After beating two teams with sub-.500 records, the Buccaneers went to Detroit on Sunday and knocked off the first-place Lions, 24-21. The Bucs forced five turnovers and blocked a punt. They didn’t have Darrelle Revis in the second half due to injury, and still hung on to win a game they probably would’ve lost earlier in the year.
Mike Glennon was solid once again: 247 yards, two touchdowns and no picks. One of those scores was a beautiful deep ball to Tiquan Underwood. Mr. Glennon will be a strong rookie-of-the-year candidate if he keeps this up.
But when you look back at this game, the 5-0 turnover ratio is what stands out. The Bucs picked off Matthew Stafford four times. One of them was returned for a touchdown by Leonard Johnson. It’s the second week in a row the Bucs have had a pick-six. Then there was Keith Tandy’s interception down by the goal line. And in the final minute, Calvin Johnson appeared to make a catch inside the 10-yard line, but Kelcie McCray knocked it out, and the ball popped right into Jonathan Banks’ hands.
Of course, the Bucs tried hard to give the Lions more lives in the fourth quarter. After Tampa Bay blocked a punt and got the ball deep in Detroit territory, Ryan Lindell missed a makeable field goal. After the Bucs picked off Stafford again, Lindell missed another FG.
Man, I miss Connor Barth. He was money.
The Bucs still commit too many penalties; they had nine of them in this game. Hey Greg Schiano: that’s coaching!
But they were able to win regardless.
Now it’s on to Charlotte to face the red-hot Panthers next Sunday.
I was going to write a full article on how much I enjoyed being in person for the Buccaneers’ 41-28 victory over the Falcons on Sunday. As someone who can usually only make it to one Bucs game per year, I need to savor the opportunity. But instead of writing a piece, I will just let the pictures tell my gameday experience. Enjoy.
Enter Bobby Rainey, making his second appearance in a Bucs’ uniform. All he did against Atlanta on Sunday was rush for 163 yards and two touchdowns. He also caught a TD pass from Mike Glennon. I was lucky enough to have a good view of two of his scores. Below is a video of his short TD run, and a photo taken after his TD reception.
Everyone take a deep breath and savor this one for a little while.
The Buccaneers finally had a lead in the fourth quarter and didn’t blow it. They beat a team that, right now, may have even more problems than they do. This was far from perfect, but these days we’ll take a win any way we can get it.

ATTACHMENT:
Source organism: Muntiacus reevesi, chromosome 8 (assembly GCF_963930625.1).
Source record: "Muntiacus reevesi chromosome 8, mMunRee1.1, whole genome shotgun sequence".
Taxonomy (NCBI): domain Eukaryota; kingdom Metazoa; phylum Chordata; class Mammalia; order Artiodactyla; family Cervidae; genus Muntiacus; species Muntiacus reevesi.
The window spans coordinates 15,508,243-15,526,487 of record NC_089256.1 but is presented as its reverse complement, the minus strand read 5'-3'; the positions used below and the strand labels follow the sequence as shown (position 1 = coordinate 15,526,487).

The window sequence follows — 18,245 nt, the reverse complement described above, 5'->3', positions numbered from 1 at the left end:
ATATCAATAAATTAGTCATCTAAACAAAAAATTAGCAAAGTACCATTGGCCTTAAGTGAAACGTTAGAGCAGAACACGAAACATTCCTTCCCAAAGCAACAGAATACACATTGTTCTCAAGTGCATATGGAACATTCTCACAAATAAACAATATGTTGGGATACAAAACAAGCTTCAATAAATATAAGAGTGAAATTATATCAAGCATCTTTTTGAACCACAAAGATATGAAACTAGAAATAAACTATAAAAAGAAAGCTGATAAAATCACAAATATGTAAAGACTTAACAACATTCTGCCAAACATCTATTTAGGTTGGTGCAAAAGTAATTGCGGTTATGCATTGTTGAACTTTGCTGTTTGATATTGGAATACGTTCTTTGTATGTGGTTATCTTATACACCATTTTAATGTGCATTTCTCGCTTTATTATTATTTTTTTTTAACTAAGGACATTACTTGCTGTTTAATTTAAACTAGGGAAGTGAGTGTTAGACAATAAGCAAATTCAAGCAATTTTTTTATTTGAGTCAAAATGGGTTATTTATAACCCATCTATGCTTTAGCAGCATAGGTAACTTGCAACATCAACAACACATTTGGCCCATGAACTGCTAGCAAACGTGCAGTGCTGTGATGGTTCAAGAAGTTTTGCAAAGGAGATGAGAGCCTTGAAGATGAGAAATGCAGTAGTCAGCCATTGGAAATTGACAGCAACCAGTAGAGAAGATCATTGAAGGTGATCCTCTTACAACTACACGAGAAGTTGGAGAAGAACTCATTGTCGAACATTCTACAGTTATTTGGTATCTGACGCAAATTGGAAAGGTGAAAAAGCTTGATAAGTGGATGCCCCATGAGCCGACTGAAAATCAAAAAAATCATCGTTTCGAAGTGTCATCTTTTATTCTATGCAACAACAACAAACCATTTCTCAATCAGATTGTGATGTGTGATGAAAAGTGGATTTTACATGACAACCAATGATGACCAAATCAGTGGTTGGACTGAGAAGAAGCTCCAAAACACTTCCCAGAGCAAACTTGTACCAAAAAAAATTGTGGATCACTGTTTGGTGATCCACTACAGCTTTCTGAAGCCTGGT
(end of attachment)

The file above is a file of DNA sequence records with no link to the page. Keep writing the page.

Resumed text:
How did the Bucs win a game in which Mike James broke his ankle on the first drive? How did they win a game in which their two touchdowns were scored by Donald Penn and Bobby Rainey? How did they win a game in which they blew another double-digit lead?
I don’t care. The point is – they won.
Maybe we should’ve known it was going to be Tampa Bay’s night when Penn – yes, Penn – caught a touchdown pass in the first quarter, then proceeded to spike the ball over the crossbar. Then there was Lavonte David sacking Ryan Tannehill in the end zone for a safety to put the Bucs up by 12. The defense held the Dolphins to two yards rushing. TWO.
Still, these are the Bucs, and by the end of the third quarter a 15-point lead had turned into a four-point deficit. But Tampa Bay rallied in the fourth quarter with an 80-yard drive, punctuated by Rainey’s long run and short scamper into the end zone. And with the clock winding down, the Bucs sacked Tannehill twice, and Darrelle Revis sealed the deal with an interception downfield. It’s about time they closed out a game.
This was far from perfect. The Bucs had less than 300 yards of total offense. Mike Glennon’s numbers were “meh.” They still had far too many dumb penalties. For much of the night, Mike Tirico and Jon Gruden focused on the bullying scandal within the Dolphins, something I will not get into here. And one win does not change my opinion that Greg Schiano should be fired. But for the first time all season, we the fans finally get to celebrate a victory.
Next weekend, I’ll be at Raymond James Stadium for the game against the Falcons. Next Monday, I’ll be posting my annual (or so I hope) “My Day at Ray-Jay” here on the blog, complete with photos and whatever else I can get my hands on.
In this mess of a season, only the Bucs could snatch defeat from the jaws of victory, as they did on Sunday in Seattle.
They built a 21-0 lead in the first half. Everything was going their way. The running game was working to perfection. They capitalized on a botched kickoff by the Seahawks. Even Mike James threw a touchdown pass. Even when the ‘Hawks started to get their act together, Tampa Bay still had a double-digit lead. Heck, when Keith Tandy picked off Russell Wilson late in the fourth quarter, the Buccaneers – still clinging to a 7-point lead –were in a position to pull off a monumental upset.
Nope. It wasn’t going to happen.
James rushed for 158 yards in this game. But didn’t it seem like the Bucs were throwing the ball more often as the second half went on? Why, Schiano? Why? When we got to OT, the Bucs got the ball first, but couldn’t do anything with it. Once Marshawn Lynch started marching down the field on Seattle’s first possession, I knew it was only a matter of time before it was over.
Schiano has now lost 13 of his last 14 games. He’s 0-7 in games decided by three points are fewer. With regards to that second stat, that means his team can’t close out games. And despite being 0-8, the Bucs have been leading late in the fourth quarter a few times. When will Schiano be fired? If it hasn’t happened by now, we may be stuck with him for the rest of the season.